21. Security • Proof for “Selective ID” model • Attacker cannot attack ciphertext encrypted by any pre-specified ID • Reduce to distinguishing between tuples: (ga,gb,gc,hbc/a) (ga,gb,gc,hz) Cryptographic Protocols for Memex

  22. Practicality? • Expect ~ 50 bits in some biometrics • E.g. voice sample • Approximately 80ms for bilinear map computation • Around 4s for decryption Cryptographic Protocols for Memex

  23. Related Work Identity Based Encryption • Boneh and Franklin (2001) • Canetti, Halevi, and Katz (2003) Encryption with Biometrics • Monrose, Reiter, et al. (2002) Fuzzy Schemes • Davida, et al. (1998) • Juels and Wattenberg (1999) Cryptographic Protocols for Memex

  24. Receiver Anonymity via Incomparable Public Keys Work with Ed Felten and Amit Sahai CCS ‘03

  25. An Anonymous Encounter • Communicate later • Encryption • Anonymity Cryptographic Protocols for Memex

  26. Receiver Anonymity Alice can give Bob information that he can use to send messages to Alice, while keeping her true identity secret from Bob. Anonymous ID “Where are good Hang Gliding spots?” Send to: alt.anonymous.messages Bulletin Board alt.anonymous.messages Bob Alice Cryptographic Protocols for Memex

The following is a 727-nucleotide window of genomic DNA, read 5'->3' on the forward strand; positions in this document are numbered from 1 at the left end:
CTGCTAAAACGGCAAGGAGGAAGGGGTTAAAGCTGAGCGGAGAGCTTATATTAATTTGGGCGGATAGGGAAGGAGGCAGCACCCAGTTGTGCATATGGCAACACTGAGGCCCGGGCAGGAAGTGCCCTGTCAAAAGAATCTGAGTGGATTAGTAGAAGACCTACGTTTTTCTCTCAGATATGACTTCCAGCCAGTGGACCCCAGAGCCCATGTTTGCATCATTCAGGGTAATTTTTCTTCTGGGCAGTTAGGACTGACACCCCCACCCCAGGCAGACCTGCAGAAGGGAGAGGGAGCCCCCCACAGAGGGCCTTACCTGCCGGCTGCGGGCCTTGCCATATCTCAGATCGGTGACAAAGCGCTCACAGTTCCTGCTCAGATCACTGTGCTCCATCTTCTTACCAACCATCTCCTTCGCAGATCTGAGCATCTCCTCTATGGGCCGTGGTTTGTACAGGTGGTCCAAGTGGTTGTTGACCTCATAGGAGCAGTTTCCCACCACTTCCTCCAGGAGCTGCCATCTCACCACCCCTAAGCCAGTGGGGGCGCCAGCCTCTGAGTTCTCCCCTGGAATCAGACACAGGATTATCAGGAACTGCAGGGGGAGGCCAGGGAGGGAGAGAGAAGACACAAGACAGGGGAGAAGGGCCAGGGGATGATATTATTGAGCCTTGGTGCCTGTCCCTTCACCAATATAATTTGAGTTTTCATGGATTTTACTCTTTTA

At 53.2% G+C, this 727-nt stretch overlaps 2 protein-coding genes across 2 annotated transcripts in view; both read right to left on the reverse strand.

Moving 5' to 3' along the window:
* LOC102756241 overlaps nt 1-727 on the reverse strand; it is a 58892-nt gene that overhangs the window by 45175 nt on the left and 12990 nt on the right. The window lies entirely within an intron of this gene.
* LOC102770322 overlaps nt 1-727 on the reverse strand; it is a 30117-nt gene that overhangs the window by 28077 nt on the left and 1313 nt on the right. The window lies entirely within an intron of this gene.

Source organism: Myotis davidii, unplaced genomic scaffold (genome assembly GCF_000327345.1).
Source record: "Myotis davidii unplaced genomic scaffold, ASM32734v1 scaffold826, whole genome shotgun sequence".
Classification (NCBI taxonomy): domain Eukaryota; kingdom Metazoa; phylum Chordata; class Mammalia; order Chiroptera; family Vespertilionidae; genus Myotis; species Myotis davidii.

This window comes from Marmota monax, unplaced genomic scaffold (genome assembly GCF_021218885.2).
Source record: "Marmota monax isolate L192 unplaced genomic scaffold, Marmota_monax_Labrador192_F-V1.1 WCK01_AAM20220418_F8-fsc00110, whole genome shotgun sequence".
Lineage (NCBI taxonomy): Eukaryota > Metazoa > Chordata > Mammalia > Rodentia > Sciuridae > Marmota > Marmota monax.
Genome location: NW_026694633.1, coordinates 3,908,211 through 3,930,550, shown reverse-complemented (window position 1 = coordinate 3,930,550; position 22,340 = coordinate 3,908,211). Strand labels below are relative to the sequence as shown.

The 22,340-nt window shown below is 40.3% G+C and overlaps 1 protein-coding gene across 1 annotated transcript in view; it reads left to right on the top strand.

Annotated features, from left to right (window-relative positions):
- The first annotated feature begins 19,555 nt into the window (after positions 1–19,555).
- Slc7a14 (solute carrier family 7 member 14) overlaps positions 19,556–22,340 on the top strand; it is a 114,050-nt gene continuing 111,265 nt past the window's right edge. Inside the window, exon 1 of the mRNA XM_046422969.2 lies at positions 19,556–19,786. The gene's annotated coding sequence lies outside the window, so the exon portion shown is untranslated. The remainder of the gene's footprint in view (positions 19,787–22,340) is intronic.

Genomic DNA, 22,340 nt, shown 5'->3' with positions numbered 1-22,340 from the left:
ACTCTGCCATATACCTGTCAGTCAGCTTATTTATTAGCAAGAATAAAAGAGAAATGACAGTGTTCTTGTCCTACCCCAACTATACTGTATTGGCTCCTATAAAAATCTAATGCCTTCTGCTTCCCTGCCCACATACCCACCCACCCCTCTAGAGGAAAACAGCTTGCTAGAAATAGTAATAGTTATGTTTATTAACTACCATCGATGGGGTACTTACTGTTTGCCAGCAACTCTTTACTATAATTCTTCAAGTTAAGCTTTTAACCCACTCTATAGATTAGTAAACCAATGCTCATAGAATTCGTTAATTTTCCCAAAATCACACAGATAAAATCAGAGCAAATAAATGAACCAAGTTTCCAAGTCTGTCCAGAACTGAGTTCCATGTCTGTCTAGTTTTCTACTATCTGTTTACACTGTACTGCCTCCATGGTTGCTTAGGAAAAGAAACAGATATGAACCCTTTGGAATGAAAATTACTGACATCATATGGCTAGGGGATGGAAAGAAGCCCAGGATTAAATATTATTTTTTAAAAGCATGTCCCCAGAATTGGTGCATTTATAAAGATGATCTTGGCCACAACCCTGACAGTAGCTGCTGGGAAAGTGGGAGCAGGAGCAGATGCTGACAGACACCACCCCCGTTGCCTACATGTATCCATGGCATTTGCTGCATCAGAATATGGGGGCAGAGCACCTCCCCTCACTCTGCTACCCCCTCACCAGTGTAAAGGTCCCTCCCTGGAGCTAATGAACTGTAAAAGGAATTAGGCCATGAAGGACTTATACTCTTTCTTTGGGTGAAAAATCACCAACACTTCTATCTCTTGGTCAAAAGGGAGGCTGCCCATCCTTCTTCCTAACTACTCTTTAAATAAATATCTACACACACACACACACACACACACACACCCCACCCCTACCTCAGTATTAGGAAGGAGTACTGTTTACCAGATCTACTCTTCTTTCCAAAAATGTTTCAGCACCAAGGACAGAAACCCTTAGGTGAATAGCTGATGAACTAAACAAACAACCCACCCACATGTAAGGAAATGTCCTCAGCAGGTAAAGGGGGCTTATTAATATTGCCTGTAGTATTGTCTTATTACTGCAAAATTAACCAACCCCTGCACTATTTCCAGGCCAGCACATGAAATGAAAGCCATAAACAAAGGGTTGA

27. Receiver Anonymity • Anonymous Identity • Information allowing a sender to send messages to an anonymous receiver • May contain routing and encryption information • Requirements • Receiver is anonymous even to the sender • Anonymous Identity can be used several times • Communication is secret (encrypted) • Messages are received efficiently Cryptographic Protocols for Memex

  28. A Common Method Alice anonymously receives encrypted message from both Bob and Charlie by reading a newsgroup. Anonymous ID 1 “Where are good Hang Gliding spots?” Send to: alt.anonymous.messages Encrypt with: a45cd79e Bulletin Board alt.anonymous.messages Bob Alice Charlie Anonymous ID 2 “What Biology conferences are interesting?” Send to: alt.anonymous.messages Encrypt with: a45cd79e Cryptographic Protocols for Memex